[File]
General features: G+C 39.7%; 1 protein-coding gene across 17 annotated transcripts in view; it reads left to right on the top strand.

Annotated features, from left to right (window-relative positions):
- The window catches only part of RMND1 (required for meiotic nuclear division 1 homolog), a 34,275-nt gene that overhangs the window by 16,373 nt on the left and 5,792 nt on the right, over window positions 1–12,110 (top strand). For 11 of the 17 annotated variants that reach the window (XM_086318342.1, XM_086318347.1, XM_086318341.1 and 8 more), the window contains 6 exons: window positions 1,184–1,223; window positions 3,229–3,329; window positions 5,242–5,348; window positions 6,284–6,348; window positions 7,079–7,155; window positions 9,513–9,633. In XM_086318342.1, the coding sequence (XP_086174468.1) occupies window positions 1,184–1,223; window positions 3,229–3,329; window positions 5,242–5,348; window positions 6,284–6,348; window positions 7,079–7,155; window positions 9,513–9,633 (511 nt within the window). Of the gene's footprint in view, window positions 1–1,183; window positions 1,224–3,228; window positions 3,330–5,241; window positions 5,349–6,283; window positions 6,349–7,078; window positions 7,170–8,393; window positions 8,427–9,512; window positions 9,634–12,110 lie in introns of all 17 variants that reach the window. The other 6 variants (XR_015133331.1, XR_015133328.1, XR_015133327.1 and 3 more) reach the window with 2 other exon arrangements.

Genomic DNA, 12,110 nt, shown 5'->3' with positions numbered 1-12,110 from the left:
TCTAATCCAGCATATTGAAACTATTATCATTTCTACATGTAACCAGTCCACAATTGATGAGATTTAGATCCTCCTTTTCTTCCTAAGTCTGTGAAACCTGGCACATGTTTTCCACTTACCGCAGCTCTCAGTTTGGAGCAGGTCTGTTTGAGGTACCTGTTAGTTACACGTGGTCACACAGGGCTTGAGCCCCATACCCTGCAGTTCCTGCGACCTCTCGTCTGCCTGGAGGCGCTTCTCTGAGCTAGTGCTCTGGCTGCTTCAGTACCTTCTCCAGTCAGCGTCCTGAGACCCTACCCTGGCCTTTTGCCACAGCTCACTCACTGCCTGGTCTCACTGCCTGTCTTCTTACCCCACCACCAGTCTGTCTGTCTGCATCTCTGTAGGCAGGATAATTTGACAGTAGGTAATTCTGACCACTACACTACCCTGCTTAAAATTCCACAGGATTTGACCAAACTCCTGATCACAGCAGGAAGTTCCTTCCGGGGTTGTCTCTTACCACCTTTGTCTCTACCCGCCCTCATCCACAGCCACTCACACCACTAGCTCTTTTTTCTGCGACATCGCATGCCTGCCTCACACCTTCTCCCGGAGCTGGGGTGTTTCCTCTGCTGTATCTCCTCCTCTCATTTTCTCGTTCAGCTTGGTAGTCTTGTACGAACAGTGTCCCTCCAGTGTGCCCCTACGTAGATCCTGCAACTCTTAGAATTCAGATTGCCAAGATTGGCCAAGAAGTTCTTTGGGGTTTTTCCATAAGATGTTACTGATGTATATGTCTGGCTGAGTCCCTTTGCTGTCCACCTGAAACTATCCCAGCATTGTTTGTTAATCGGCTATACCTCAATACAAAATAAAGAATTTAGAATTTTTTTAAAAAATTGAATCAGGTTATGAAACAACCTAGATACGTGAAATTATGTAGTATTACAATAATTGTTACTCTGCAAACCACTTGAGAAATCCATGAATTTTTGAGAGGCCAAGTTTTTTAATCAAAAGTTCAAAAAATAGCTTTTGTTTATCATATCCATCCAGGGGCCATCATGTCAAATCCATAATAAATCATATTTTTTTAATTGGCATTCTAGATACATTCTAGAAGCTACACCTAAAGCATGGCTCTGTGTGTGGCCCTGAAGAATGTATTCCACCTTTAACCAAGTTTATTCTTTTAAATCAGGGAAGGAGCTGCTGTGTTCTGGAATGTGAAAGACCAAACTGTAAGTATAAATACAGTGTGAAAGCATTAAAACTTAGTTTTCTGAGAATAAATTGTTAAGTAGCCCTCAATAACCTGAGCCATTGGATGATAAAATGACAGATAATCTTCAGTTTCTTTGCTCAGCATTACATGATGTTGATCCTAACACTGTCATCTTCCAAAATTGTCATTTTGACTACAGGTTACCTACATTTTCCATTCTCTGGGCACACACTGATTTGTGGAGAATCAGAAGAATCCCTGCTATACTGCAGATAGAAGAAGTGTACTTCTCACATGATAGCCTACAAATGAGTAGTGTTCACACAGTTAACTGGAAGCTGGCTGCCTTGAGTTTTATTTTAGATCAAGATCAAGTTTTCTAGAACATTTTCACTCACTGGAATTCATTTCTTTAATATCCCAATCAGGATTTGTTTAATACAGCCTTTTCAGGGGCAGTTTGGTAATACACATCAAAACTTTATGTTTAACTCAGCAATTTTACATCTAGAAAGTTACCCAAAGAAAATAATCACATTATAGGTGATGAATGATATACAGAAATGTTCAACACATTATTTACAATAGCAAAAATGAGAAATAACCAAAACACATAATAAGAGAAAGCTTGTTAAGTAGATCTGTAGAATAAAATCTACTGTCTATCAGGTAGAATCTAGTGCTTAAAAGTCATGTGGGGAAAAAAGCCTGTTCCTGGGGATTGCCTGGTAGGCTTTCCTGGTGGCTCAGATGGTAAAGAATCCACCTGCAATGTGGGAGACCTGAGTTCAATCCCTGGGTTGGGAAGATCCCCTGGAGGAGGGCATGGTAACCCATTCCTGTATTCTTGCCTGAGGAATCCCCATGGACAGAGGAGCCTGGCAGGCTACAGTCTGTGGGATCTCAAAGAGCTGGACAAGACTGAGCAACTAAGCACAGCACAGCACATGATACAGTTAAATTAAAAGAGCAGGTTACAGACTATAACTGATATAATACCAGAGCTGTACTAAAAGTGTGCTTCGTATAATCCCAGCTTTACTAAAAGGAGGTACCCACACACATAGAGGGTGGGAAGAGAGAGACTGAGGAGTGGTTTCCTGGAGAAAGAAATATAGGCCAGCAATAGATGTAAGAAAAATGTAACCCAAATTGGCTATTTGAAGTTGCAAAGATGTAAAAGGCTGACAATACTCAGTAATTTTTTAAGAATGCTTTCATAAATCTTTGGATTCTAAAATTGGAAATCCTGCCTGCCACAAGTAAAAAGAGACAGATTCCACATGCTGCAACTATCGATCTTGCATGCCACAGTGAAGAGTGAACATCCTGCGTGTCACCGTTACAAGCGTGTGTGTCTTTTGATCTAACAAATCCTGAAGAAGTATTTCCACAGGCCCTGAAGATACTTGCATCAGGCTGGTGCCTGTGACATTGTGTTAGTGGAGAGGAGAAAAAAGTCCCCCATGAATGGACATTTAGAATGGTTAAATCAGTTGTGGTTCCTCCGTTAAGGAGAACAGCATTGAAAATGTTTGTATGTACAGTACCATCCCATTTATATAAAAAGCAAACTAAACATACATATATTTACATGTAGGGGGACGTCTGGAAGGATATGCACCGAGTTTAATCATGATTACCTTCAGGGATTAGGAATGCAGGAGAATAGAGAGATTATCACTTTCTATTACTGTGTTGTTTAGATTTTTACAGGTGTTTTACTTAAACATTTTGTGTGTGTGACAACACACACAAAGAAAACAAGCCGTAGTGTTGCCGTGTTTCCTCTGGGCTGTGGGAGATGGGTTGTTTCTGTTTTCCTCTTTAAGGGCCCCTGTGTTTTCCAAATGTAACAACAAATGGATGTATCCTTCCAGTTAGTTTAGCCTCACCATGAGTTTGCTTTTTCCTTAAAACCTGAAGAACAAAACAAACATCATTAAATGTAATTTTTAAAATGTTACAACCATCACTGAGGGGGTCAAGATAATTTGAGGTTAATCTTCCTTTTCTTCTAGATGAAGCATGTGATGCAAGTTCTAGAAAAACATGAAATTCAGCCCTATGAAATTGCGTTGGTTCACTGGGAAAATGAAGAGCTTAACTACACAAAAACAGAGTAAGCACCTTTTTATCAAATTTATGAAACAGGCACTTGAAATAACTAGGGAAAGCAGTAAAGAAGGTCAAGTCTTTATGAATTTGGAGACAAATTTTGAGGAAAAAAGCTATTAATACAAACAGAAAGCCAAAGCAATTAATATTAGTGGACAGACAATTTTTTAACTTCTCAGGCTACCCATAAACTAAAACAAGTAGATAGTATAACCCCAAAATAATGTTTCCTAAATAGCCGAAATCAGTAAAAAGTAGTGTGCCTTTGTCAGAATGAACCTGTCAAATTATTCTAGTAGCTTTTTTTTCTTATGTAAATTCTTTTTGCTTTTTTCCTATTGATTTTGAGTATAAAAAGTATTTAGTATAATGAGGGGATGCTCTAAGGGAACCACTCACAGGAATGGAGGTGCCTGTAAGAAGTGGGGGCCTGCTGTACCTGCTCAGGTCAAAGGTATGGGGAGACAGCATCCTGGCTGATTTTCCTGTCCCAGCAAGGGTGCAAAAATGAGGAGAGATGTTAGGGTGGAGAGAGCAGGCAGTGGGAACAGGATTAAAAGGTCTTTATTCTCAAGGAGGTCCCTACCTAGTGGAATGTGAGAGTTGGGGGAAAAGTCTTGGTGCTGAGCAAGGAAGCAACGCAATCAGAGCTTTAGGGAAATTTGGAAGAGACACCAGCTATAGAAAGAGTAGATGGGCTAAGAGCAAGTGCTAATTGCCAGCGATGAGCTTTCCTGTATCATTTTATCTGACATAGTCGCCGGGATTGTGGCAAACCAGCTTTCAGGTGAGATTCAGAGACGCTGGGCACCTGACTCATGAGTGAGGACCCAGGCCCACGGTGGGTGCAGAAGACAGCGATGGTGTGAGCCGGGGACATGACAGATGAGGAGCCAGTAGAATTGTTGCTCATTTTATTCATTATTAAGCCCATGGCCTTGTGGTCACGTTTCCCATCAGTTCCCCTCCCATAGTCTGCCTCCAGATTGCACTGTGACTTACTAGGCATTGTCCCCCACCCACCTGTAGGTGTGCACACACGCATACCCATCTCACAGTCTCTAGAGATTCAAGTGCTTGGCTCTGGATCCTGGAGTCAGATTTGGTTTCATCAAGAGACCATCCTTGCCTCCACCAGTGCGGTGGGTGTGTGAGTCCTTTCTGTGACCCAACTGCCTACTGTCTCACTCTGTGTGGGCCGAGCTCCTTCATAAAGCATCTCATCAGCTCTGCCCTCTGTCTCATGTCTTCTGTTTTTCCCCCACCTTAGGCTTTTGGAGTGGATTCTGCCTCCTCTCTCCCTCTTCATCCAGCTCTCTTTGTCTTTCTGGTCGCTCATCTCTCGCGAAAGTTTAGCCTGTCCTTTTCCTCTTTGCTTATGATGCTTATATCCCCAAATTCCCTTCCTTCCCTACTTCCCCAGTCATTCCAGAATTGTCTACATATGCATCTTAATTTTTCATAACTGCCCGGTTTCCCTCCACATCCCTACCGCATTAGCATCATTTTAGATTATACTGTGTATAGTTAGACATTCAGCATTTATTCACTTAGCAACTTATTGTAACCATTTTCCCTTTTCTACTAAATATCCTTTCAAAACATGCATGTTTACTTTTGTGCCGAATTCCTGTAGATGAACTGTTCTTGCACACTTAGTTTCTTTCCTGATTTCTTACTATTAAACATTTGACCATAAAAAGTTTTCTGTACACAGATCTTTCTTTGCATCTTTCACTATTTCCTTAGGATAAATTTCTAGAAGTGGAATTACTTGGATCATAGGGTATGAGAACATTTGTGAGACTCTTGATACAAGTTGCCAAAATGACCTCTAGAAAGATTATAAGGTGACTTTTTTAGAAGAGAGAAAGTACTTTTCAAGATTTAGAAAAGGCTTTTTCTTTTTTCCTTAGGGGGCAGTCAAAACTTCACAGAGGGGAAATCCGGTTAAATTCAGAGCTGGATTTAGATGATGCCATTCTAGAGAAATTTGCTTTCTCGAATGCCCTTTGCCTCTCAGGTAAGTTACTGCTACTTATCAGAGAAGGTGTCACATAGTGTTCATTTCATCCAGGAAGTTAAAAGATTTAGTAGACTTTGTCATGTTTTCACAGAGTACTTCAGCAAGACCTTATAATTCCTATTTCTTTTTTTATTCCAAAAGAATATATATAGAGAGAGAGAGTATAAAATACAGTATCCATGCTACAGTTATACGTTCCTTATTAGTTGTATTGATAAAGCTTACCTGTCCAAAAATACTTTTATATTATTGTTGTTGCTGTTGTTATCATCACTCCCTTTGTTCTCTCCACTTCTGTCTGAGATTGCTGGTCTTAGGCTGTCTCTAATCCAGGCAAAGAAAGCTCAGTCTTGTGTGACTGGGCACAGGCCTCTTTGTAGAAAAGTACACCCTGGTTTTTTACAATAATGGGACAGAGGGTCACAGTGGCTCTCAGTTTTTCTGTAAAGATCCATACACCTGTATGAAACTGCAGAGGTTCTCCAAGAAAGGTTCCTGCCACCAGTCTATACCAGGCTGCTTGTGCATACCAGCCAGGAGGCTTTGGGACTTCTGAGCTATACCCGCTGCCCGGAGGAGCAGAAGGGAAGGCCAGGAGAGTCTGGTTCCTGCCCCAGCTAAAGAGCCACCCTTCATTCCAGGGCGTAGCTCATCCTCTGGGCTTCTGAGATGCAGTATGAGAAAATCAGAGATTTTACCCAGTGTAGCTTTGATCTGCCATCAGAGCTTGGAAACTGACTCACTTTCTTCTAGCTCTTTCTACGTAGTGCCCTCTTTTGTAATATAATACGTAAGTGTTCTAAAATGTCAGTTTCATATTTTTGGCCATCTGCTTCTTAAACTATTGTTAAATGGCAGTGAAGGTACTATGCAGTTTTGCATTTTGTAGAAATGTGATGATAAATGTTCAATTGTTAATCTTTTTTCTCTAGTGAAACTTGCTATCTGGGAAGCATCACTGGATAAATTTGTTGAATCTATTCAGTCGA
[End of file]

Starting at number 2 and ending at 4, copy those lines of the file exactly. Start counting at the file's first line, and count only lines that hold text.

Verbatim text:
Annotated features, from left to right (window-relative positions):
- The window catches only part of RMND1 (required for meiotic nuclear division 1 homolog), a 34,275-nt gene that overhangs the window by 16,373 nt on the left and 5,792 nt on the right, over window positions 1–12,110 (top strand). For 11 of the 17 annotated variants that reach the window (XM_086318342.1, XM_086318347.1, XM_086318341.1 and 8 more), the window contains 6 exons: window positions 1,184–1,223; window positions 3,229–3,329; window positions 5,242–5,348; window positions 6,284–6,348; window positions 7,079–7,155; window positions 9,513–9,633. In XM_086318342.1, the coding sequence (XP_086174468.1) occupies window positions 1,184–1,223; window positions 3,229–3,329; window positions 5,242–5,348; window positions 6,284–6,348; window positions 7,079–7,155; window positions 9,513–9,633 (511 nt within the window). Of the gene's footprint in view, window positions 1–1,183; window positions 1,224–3,228; window positions 3,330–5,241; window positions 5,349–6,283; window positions 6,349–7,078; window positions 7,170–8,393; window positions 8,427–9,512; window positions 9,634–12,110 lie in introns of all 17 variants that reach the window. The other 6 variants (XR_015133331.1, XR_015133328.1, XR_015133327.1 and 3 more) reach the window with 2 other exon arrangements.

Genomic DNA, 12,110 nt, shown 5'->3' with positions numbered 1-12,110 from the left: